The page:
Who is protecting Utahns’ privacy?  Not the state of Utah!

by Dr. Ronald Mortenson / Columnist at UtahStandardNews.com / Aug 5, 2019

Key Points

· The state of Utah does not adequately protect the personal identifying information (PII) that it collects from its citizens.

·  The state of Utah fails to effectively inform its citizens that it routinely discloses their PII and does not allow them to control the use of their PII.  Google and Facebook do a better job of informing users of how their data will be used and how they can control their PII than does the state of Utah.

· The Utah Driver License Division (DLD) appears to be violating federal law by giving the social security numbers collected from millions of Utah driver license holders to the University of Utah without obtaining each driver’s express written consent.

·  Legislators who truly care about protecting Utahns’ PII are working on bills to let citizens know how the state protects their PII, who the state is sharing their PII with, and to force the state to take privacy seriously. Get behind them and help them.  Other legislators may run narrowly focused bills dealing only with facial recognition in order to allow the state to continue to sell, share and give away Utahn’s PII without their knowledge or consent.  Don’t be fooled by them.

Who is protecting the data that Utahns are forced to give the state and its entities in order to register to vote, to get a driver license, to register a birth, to obtain a marriage license, etc.?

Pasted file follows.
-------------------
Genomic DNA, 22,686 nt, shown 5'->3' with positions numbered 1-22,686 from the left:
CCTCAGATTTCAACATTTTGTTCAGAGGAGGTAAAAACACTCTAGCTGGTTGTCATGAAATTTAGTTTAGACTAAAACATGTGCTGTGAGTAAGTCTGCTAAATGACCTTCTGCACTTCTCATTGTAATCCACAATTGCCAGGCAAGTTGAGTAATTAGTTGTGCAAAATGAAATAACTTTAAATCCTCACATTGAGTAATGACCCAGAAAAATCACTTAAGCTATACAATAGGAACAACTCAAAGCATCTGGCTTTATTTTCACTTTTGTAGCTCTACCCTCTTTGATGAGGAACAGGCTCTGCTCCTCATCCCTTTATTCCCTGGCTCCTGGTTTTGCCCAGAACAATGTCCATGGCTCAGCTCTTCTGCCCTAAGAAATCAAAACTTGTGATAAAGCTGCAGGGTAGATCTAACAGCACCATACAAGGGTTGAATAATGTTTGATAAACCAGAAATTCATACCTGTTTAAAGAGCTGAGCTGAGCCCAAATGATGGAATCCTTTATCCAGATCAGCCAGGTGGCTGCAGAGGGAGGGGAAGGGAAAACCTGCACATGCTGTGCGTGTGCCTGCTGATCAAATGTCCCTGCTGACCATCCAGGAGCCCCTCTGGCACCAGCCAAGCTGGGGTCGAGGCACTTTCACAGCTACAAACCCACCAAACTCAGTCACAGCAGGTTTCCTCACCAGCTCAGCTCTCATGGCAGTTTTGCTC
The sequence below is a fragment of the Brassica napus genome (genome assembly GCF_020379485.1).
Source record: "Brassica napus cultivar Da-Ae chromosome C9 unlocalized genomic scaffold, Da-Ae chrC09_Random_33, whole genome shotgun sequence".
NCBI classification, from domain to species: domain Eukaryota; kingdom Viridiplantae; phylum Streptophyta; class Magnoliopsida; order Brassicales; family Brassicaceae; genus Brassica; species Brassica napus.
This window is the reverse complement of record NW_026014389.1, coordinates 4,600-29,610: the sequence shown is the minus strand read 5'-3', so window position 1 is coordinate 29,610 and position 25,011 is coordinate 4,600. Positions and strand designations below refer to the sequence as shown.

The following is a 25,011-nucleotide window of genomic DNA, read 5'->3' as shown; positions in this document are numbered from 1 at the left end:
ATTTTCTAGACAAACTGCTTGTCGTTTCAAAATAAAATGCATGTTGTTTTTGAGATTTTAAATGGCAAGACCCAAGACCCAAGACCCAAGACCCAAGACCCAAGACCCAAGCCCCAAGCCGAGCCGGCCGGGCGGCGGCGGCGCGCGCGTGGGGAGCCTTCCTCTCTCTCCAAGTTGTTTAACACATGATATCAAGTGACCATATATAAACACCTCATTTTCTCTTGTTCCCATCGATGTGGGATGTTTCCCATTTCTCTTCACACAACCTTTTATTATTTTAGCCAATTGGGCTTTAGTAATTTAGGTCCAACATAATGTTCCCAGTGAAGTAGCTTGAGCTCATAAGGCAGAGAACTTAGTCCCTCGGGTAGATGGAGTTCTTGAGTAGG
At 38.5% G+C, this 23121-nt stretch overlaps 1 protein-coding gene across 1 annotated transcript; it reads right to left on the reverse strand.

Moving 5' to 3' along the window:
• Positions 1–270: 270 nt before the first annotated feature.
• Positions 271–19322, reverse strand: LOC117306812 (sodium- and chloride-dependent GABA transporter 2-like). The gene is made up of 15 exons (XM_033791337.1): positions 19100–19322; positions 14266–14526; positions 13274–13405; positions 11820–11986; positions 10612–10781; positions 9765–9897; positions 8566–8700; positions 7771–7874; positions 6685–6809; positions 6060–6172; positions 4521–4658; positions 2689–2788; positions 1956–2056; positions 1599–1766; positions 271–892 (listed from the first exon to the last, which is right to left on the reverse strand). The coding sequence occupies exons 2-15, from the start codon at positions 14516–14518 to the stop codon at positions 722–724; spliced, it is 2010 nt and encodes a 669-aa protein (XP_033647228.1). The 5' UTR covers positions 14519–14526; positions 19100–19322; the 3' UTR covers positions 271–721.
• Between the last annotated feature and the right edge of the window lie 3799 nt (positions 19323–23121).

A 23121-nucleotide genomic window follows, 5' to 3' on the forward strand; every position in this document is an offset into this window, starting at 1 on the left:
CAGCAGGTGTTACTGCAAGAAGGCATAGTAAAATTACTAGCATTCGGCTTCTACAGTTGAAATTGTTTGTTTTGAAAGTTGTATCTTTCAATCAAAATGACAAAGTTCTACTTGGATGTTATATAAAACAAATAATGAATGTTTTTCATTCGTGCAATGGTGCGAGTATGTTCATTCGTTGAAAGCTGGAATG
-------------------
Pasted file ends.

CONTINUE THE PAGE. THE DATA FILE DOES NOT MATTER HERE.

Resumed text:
Well, it’s certainly not the legislature or the Herbert/Cox administration.  In fact, in accordance with bi-partisan laws passed by the legislature and signed by the governor, the state sells, shares and even gives away the PII of millions of Utahns.  This includes social security numbers, mothers’ maiden names, dates of birth, physical characteristics, photos, medical records, gender, addresses and much more.

The shocking fact is that even Google and Facebook do a better job of informing those providing data of what they do with it, on how they protect it, on how individuals can find out what data the entity has on them, and on how users can manage and delete their personal data.  The state of Utah falls woefully short in all of these areas.

For example, unlike the state of Utah, Google at least tells its users: When you use our services, you’re trusting us with your information. We understand this is a big responsibility and work hard to protect your information and put you in control. To help explain things as clearly as possible, we’ve added examples, explanatory videos, and definitions. And if you have any questions about this Privacy Policy, you can contact us. Facebook clearly states: We collect the content, communications and other information you provide when you use our Products, including when you sign up for an account, create or share content, and message or communicate with others.

Unlike the state of Utah, Google and Facebook at least say they give their users the option of what information they provide.  Google: ….you can adjust your privacy settings to control what we collect and how your information is used.   FacebookYou can choose to provide information in your Facebook profile fields or Life Events about your religious views, political views, who you are “interested in,” or your health. 

And unlike the state of Utah, Google and Facebook give people the option to control at least some of their personal data.  GoogleThis Privacy Policy is meant to help you understand what information we collect, why we collect it, and how you can update, manage, export, and delete your information.  FacebookWe provide you with the ability to access, rectify, port and erase your data.